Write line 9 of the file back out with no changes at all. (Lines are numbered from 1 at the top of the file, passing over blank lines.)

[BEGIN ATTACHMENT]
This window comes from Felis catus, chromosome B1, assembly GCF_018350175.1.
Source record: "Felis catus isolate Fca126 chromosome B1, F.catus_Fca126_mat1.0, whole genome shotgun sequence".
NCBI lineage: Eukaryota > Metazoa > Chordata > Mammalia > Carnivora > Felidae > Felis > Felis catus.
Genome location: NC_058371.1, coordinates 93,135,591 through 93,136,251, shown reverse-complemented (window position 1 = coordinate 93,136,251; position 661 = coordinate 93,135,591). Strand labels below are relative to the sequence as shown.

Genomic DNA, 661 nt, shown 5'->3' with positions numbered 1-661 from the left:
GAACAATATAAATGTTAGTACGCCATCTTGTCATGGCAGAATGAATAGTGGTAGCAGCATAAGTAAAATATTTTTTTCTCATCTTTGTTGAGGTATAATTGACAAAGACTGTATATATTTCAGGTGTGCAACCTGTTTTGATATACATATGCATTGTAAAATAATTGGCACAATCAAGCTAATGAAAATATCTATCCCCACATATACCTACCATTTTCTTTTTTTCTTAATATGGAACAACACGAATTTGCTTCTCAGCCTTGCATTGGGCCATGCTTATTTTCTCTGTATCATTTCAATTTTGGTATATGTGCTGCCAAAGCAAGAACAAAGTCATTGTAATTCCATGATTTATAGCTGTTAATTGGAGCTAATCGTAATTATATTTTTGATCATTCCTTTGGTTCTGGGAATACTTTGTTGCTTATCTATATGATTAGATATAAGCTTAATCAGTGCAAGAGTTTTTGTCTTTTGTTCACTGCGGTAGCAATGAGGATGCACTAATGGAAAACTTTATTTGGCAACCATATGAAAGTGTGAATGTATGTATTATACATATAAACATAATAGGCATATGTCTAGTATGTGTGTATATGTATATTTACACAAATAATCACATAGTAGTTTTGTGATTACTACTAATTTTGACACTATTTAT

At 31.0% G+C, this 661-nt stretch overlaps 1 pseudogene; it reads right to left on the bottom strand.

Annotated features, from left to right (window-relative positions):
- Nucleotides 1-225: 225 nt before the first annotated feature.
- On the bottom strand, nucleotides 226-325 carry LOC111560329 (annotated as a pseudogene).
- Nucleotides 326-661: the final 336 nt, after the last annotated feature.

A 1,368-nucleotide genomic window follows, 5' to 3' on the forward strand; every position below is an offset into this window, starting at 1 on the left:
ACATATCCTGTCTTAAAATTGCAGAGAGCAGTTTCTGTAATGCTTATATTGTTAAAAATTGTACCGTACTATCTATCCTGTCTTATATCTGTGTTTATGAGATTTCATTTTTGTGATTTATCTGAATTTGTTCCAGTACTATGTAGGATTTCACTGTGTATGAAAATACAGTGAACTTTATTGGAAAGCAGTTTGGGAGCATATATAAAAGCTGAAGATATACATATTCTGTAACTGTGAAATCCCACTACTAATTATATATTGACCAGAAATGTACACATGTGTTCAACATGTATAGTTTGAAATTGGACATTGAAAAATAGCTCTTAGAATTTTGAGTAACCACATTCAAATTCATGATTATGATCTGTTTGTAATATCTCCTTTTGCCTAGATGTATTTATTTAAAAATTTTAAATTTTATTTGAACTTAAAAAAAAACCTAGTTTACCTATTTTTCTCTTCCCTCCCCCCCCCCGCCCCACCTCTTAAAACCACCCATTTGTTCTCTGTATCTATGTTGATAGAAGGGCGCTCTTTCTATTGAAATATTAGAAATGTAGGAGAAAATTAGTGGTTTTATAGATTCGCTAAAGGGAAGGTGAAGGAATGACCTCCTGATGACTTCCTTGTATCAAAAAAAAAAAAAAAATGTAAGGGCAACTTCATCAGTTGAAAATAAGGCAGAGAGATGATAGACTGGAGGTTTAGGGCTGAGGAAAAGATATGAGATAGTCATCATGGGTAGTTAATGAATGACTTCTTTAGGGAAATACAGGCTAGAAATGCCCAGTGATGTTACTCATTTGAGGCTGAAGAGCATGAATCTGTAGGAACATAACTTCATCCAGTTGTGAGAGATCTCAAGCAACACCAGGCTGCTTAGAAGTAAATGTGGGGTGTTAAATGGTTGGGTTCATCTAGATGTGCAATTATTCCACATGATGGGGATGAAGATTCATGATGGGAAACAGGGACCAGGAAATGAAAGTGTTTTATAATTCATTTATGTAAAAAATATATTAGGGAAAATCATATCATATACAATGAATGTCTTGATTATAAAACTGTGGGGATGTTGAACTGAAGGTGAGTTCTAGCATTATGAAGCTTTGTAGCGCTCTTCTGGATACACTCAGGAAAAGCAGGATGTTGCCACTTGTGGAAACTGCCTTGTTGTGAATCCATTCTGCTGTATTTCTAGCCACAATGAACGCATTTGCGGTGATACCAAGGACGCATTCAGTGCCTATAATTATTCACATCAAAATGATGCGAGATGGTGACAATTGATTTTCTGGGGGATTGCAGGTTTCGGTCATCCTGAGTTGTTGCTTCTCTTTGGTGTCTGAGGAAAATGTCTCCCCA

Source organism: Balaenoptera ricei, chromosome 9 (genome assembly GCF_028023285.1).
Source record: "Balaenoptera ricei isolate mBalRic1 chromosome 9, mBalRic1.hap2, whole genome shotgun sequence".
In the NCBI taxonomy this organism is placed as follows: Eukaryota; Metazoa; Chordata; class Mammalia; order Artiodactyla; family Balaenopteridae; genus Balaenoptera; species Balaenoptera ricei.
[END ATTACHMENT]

- Nucleotides 1-225: 225 nt before the first annotated feature.